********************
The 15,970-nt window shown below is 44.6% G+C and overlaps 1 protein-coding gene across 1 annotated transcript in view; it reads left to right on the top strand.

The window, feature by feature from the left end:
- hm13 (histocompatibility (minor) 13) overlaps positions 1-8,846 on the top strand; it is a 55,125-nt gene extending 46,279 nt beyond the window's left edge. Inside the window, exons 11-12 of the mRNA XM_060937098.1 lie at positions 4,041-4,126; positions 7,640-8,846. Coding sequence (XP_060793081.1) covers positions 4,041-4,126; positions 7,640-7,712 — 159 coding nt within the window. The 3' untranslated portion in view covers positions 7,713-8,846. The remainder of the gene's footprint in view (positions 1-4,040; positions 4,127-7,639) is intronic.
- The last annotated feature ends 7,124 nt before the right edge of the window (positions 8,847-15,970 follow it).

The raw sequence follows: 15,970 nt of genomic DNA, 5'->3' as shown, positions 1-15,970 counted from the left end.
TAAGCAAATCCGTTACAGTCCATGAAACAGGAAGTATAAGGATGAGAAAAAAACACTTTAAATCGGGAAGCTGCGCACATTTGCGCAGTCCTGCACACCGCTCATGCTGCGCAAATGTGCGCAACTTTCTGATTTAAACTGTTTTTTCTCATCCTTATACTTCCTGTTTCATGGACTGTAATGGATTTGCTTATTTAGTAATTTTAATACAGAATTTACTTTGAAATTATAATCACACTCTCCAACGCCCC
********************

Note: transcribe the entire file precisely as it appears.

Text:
The 15,970-nt window shown below is 44.6% G+C and overlaps 1 protein-coding gene across 1 annotated transcript in view; it reads left to right on the top strand.

The window, feature by feature from the left end:
- hm13 (histocompatibility (minor) 13) overlaps positions 1-8,846 on the top strand; it is a 55,125-nt gene extending 46,279 nt beyond the window's left edge. Inside the window, exons 11-12 of the mRNA XM_060937098.1 lie at positions 4,041-4,126; positions 7,640-8,846. Coding sequence (XP_060793081.1) covers positions 4,041-4,126; positions 7,640-7,712 — 159 coding nt within the window. The 3' untranslated portion in view covers positions 7,713-8,846. The remainder of the gene's footprint in view (positions 1-4,040; positions 4,127-7,639) is intronic.
- The last annotated feature ends 7,124 nt before the right edge of the window (positions 8,847-15,970 follow it).

The raw sequence follows: 15,970 nt of genomic DNA, 5'->3' as shown, positions 1-15,970 counted from the left end.
TAAGCAAATCCGTTACAGTCCATGAAACAGGAAGTATAAGGATGAGAAAAAAACACTTTAAATCGGGAAGCTGCGCACATTTGCGCAGTCCTGCACACCGCTCATGCTGCGCAAATGTGCGCAACTTTCTGATTTAAACTGTTTTTTCTCATCCTTATACTTCCTGTTTCATGGACTGTAATGGATTTGCTTATTTAGTAATTTTAATACAGAATTTACTTTGAAATTATAATCACACTCTCCAACGCCCC